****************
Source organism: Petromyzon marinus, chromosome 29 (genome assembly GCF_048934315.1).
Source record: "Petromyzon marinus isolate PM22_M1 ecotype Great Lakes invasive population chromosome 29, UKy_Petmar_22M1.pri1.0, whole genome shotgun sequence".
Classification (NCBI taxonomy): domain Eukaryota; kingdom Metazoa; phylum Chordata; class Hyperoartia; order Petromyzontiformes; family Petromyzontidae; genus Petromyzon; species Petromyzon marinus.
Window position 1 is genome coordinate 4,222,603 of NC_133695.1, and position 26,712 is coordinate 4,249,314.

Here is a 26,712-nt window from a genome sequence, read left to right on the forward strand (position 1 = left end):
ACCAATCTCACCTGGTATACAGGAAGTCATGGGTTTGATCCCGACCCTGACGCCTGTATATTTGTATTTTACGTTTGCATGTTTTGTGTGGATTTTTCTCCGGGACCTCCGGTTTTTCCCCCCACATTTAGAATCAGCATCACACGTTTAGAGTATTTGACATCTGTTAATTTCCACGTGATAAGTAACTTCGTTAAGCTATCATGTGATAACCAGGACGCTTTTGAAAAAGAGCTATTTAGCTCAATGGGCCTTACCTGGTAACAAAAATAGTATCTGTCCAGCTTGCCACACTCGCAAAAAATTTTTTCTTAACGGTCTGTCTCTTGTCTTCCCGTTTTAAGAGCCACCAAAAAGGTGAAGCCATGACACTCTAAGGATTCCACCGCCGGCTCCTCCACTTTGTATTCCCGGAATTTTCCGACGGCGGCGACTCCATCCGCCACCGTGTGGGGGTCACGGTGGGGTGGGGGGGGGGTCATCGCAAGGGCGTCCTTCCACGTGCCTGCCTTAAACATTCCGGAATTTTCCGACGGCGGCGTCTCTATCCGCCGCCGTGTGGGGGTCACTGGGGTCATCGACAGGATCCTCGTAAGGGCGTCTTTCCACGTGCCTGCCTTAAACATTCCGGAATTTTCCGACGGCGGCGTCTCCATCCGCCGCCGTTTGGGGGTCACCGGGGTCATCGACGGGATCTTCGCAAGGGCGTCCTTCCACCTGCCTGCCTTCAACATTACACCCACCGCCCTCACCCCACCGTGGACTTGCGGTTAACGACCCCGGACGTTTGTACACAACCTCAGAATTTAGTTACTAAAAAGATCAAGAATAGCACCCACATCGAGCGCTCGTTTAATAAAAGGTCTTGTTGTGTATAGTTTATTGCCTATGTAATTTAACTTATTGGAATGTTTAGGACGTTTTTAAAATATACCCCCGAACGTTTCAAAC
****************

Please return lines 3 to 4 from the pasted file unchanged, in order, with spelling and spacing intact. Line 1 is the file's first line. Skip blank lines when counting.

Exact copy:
Classification (NCBI taxonomy): domain Eukaryota; kingdom Metazoa; phylum Chordata; class Hyperoartia; order Petromyzontiformes; family Petromyzontidae; genus Petromyzon; species Petromyzon marinus.
Window position 1 is genome coordinate 4,222,603 of NC_133695.1, and position 26,712 is coordinate 4,249,314.